Christine St. Anne: Today I'm joined by Westpac's David Simon to talk to us about navigating your portfolio amid volatility. David, lovely to see you again.
David Simon: Thanks, Christine. Good to be here.
St Anne: Now, David, just to begin with, what are the big risks to your portfolio, and particularly the issue of deflation which seems to be a theme this year?
Simon: Yeah, look, I've heard the issue around deflation quite often, certainly in the last six to 12 months. I mean, generally speaking for people that don't know what deflation is, it's basically negative inflation. So it's a period where an economy generally has price falls -- a period of price fall.
Now, effectively, it's not a bad thing when you're buying white goods and flatscreen TVs because they tend to sort of fall in price. So that's a pretty positive thing. But, generally speaking, more broadly deflation isn't good for economies.
Effectively, deflation means that existing debt has an effectively increased real value, which isn't a good thing, and that certainly drives the other characteristics sort of very similar through a deflationary environment, which includes rising unemployment, reduction in wages and just general lackluster economic growth.
And companies, shares and property don't really like periods like that, especially companies that have higher fixed costs and higher debt levels. Those companies, in particular, are not very favourable in periods of deflation.
Some of the alternatives in these periods include infrastructure assets, such as roads and toll ways. They're quite monopolistic in nature and have a link to price rises. So they generally do well in periods of deflation as well as government bonds and cash.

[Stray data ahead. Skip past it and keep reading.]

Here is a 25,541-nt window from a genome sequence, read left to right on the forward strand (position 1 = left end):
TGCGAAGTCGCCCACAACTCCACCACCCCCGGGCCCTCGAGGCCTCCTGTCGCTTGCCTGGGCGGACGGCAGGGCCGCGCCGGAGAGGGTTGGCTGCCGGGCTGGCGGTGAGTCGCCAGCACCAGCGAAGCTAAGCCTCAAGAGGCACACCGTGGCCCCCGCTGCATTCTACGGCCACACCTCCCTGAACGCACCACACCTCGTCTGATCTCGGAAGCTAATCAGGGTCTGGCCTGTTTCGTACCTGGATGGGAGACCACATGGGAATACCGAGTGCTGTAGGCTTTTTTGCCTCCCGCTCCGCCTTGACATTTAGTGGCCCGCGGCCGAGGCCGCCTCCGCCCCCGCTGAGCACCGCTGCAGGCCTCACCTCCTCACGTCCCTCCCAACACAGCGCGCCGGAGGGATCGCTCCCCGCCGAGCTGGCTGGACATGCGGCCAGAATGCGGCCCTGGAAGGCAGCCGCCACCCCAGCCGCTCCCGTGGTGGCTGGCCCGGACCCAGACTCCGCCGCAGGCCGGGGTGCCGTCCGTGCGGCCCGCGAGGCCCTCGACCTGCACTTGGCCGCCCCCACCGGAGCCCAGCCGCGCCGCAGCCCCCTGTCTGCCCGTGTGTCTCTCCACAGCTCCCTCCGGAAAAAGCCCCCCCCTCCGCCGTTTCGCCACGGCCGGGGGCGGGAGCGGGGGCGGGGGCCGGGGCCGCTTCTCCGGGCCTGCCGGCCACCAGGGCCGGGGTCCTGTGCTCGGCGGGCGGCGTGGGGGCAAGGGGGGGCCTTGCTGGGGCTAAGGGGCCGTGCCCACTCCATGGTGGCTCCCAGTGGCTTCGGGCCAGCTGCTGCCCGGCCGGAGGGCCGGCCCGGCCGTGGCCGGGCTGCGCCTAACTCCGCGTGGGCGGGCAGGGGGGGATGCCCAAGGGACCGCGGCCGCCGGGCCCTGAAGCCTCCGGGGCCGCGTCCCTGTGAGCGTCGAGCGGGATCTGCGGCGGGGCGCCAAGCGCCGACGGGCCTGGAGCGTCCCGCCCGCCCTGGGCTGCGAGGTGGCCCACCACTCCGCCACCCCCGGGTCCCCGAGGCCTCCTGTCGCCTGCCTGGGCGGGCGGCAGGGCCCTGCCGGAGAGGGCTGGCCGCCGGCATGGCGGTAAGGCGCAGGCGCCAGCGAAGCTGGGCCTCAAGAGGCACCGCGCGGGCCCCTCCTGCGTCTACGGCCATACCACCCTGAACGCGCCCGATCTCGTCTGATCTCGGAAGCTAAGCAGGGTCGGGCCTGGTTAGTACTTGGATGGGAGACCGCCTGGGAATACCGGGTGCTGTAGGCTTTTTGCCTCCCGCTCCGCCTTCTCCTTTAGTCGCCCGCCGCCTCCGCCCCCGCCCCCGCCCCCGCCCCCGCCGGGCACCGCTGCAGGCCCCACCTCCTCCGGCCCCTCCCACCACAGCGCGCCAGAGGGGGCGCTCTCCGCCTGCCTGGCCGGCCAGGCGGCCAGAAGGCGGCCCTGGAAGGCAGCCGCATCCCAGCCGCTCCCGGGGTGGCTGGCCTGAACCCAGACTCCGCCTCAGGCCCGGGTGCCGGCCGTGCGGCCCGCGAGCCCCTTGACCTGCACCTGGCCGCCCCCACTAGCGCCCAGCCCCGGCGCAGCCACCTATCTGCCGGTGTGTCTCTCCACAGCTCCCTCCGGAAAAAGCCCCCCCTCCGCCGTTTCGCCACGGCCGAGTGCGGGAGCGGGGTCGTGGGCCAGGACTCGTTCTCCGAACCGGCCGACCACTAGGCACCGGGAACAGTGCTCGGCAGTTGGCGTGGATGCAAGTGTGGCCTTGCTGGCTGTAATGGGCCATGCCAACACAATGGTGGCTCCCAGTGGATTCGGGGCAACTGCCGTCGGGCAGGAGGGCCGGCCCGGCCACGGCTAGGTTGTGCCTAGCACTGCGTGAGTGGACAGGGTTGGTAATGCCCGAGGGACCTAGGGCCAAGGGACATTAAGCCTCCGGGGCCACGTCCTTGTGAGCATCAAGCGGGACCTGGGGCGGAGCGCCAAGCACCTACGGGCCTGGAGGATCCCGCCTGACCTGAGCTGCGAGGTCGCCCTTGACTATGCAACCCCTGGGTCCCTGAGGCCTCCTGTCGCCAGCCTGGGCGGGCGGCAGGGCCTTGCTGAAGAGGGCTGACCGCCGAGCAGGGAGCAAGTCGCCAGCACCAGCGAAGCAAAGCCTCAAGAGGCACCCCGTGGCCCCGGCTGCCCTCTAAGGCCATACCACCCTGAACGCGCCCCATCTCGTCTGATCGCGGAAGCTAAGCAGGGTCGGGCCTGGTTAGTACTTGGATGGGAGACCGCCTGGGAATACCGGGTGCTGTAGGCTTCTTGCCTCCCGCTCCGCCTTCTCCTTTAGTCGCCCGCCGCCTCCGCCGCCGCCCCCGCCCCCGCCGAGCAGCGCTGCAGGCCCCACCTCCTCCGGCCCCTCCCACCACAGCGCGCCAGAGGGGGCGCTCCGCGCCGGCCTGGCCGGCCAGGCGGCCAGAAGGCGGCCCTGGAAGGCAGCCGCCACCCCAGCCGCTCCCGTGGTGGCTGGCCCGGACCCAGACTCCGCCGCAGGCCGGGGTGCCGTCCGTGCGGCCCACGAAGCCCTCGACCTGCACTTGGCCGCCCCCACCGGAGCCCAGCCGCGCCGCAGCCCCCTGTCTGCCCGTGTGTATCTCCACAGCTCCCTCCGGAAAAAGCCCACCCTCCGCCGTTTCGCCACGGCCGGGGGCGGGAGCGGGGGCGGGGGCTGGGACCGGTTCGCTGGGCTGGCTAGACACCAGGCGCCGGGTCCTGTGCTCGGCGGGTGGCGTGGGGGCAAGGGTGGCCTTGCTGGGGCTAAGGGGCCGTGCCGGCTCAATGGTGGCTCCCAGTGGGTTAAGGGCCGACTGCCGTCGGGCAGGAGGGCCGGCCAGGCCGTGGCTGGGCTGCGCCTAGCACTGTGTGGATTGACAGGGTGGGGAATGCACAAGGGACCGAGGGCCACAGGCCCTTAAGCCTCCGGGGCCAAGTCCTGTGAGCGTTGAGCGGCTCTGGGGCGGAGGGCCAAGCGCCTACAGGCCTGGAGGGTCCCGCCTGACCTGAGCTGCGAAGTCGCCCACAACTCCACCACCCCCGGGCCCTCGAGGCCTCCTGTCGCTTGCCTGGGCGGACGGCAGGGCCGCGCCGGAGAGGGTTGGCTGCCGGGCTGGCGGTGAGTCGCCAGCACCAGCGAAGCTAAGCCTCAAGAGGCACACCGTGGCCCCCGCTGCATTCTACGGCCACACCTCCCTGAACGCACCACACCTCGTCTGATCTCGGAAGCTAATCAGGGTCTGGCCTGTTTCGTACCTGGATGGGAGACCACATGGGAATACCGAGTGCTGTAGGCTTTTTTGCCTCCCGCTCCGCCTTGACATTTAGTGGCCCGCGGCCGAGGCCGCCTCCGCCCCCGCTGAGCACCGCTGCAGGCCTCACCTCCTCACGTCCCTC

St Anne: Now, looking at some of these asset classes, David, of course, interest rates have fallen further and that has only peaked up the demand for income-producing equities. I mean Commonwealth Bank is even touted to go up to the $100 mark. What other sources of yield are available to investors?
Simon: Yeah, sure. I mean, look, there are certainly other alternatives, but they are certainly not going to be risk-free. So some of the alternatives include bonds and there is a whole wide range of bonds that investors can look at as an alternative to investing in cash -- obviously, cognisant of the fact that there is a high level of risk associated with bonds than investing in cash or fixed interest.
So you can invest in a range from government bonds to semi-government bonds to corporate debt, all the way through to emerging market debt and you'll find that certainly there can be high levels of yield and certainly high levels of income. However, the problem is that there is certainly going to risk associated with that.
Other assets include infrastructure, which as I mentioned that they are typically inflation-linked and there is a predictability in terms of income because of their characteristics, and some of those include energy plants, railways, tolls, airports as well as boat ports. You'll find that these are quite well income-producing.
Real estate investment trusts are also an alternative, particularly those trusts that focus on rental income rather than developmental profits. And income equity funds are also an option as well. They include a buy-write strategy using call options and they generally provide a more consistent high level of income. However, again, not without risk.